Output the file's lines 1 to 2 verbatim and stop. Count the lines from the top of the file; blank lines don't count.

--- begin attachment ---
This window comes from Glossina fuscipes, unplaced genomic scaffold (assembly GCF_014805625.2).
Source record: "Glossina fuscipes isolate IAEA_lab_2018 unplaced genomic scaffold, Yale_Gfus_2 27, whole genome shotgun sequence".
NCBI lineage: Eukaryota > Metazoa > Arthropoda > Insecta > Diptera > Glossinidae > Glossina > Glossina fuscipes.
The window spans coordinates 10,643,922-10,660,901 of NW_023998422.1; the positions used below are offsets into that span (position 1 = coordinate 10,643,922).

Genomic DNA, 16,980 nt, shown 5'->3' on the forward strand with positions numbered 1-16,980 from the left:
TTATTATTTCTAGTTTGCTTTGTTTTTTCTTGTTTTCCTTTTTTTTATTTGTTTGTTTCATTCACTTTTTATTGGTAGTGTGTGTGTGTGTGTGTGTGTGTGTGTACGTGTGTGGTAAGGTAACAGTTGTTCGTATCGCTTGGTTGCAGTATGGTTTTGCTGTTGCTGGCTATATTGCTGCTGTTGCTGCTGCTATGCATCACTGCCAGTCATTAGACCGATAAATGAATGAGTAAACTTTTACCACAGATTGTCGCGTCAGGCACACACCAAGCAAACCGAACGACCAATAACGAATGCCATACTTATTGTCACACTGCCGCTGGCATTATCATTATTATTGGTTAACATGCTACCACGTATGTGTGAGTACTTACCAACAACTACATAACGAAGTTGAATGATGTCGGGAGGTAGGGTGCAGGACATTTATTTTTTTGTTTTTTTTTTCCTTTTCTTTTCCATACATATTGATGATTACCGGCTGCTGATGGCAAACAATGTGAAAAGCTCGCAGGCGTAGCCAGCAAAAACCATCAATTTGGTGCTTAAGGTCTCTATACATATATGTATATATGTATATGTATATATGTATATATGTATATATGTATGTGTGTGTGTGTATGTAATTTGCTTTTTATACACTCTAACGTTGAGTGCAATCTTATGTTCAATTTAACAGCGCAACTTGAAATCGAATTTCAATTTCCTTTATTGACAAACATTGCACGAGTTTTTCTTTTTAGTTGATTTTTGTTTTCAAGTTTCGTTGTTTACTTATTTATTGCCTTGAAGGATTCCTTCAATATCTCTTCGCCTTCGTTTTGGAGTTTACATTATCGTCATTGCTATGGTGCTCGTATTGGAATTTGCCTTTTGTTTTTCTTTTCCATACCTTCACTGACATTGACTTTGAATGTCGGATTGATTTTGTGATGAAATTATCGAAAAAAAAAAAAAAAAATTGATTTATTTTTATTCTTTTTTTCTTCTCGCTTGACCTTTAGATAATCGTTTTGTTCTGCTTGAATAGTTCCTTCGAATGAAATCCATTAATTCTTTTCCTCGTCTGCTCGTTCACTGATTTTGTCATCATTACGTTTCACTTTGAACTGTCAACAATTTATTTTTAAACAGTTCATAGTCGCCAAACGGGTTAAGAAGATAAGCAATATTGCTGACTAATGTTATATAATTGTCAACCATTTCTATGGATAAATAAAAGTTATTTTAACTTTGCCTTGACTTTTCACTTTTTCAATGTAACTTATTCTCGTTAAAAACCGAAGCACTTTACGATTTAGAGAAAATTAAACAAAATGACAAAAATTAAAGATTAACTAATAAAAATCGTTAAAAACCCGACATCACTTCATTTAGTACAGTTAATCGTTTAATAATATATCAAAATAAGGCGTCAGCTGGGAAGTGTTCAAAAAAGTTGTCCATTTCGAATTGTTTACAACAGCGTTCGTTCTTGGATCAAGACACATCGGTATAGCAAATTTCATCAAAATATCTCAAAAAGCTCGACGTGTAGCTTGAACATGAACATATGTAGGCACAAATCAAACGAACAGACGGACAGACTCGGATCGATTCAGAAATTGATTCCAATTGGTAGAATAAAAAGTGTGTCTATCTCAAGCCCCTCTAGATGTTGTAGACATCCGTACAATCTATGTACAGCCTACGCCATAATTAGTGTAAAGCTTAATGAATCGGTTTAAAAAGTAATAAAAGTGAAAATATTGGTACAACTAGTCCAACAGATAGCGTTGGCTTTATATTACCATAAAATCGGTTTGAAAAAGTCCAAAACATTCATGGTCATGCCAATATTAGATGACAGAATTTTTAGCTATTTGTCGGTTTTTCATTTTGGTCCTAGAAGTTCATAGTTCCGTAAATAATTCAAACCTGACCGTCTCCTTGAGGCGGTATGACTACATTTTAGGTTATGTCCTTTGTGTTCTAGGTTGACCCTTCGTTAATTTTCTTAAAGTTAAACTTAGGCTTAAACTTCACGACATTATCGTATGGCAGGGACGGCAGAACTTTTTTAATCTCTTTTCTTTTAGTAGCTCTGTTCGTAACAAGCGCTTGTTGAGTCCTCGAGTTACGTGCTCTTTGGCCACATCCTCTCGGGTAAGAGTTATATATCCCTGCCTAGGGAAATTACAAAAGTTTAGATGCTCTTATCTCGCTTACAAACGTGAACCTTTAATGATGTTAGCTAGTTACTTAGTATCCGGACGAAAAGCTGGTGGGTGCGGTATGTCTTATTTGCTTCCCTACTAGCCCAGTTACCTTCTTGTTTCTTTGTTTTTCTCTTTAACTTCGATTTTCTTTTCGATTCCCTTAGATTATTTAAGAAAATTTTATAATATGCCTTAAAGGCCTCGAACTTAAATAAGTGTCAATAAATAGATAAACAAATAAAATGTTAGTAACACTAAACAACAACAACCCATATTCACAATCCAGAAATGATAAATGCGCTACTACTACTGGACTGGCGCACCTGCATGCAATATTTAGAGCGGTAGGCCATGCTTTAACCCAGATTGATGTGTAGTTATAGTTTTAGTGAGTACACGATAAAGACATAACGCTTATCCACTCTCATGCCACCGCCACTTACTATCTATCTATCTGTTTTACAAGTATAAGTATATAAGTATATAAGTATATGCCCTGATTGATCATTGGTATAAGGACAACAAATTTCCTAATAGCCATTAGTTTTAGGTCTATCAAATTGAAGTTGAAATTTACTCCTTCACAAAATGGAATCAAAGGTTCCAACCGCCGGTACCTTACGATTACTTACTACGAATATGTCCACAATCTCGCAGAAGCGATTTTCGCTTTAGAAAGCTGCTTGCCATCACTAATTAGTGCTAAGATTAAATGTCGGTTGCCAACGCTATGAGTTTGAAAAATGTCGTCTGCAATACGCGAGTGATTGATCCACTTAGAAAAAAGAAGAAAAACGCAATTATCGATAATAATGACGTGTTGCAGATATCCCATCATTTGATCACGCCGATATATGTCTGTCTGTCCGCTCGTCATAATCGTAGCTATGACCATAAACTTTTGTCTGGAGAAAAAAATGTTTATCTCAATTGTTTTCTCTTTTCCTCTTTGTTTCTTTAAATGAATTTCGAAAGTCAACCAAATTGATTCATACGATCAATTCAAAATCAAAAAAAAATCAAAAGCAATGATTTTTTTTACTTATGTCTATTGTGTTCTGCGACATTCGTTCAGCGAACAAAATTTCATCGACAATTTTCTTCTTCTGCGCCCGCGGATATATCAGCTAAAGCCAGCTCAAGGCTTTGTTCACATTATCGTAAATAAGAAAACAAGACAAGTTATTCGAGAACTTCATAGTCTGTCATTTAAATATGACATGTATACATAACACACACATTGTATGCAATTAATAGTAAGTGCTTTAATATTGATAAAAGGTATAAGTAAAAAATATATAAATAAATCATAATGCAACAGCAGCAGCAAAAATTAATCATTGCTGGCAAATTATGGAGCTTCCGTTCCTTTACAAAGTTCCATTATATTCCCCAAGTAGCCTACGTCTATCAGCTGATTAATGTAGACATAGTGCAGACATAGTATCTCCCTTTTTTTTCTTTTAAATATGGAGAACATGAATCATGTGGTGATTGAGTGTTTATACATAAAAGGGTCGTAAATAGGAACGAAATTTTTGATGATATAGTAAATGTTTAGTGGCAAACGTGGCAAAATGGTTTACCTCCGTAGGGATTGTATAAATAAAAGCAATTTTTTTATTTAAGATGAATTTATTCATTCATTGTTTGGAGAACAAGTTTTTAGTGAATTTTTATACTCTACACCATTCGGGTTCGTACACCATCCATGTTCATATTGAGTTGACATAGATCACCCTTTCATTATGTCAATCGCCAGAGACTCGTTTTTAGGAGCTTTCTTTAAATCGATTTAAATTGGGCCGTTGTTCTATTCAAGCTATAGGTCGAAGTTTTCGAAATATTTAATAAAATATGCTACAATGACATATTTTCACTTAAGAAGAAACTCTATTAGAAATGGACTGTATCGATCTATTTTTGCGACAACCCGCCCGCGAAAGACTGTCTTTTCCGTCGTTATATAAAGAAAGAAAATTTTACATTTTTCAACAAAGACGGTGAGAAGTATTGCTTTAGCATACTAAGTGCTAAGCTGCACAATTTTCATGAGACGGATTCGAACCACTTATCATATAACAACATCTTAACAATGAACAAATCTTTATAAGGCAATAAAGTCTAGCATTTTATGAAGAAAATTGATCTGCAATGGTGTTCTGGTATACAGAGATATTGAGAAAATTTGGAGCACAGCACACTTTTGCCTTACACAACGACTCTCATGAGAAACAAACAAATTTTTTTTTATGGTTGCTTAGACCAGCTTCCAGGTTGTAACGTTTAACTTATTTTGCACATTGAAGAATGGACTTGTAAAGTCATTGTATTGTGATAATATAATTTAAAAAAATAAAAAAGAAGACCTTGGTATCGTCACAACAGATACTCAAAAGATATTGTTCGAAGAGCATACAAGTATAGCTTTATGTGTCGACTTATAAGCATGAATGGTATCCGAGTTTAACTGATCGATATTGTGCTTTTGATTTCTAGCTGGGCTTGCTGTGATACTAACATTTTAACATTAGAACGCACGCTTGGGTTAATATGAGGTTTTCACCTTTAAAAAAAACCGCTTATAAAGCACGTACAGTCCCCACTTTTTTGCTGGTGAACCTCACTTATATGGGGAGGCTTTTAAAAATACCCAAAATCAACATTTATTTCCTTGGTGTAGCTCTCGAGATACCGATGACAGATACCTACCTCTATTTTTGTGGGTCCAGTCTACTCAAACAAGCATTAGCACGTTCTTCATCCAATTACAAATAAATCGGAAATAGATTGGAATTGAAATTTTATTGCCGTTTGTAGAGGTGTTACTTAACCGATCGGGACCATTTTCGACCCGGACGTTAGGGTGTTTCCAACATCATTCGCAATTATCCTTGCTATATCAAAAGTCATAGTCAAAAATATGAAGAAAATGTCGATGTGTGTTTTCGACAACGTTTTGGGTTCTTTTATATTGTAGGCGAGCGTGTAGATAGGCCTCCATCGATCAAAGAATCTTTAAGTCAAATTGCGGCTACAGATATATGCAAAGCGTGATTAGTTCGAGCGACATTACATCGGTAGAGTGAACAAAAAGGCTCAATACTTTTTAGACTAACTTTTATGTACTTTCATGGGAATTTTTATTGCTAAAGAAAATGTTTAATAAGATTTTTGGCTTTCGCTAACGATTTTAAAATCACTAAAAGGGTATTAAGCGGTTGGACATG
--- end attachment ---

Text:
This window comes from Glossina fuscipes, unplaced genomic scaffold (assembly GCF_014805625.2).
Source record: "Glossina fuscipes isolate IAEA_lab_2018 unplaced genomic scaffold, Yale_Gfus_2 27, whole genome shotgun sequence".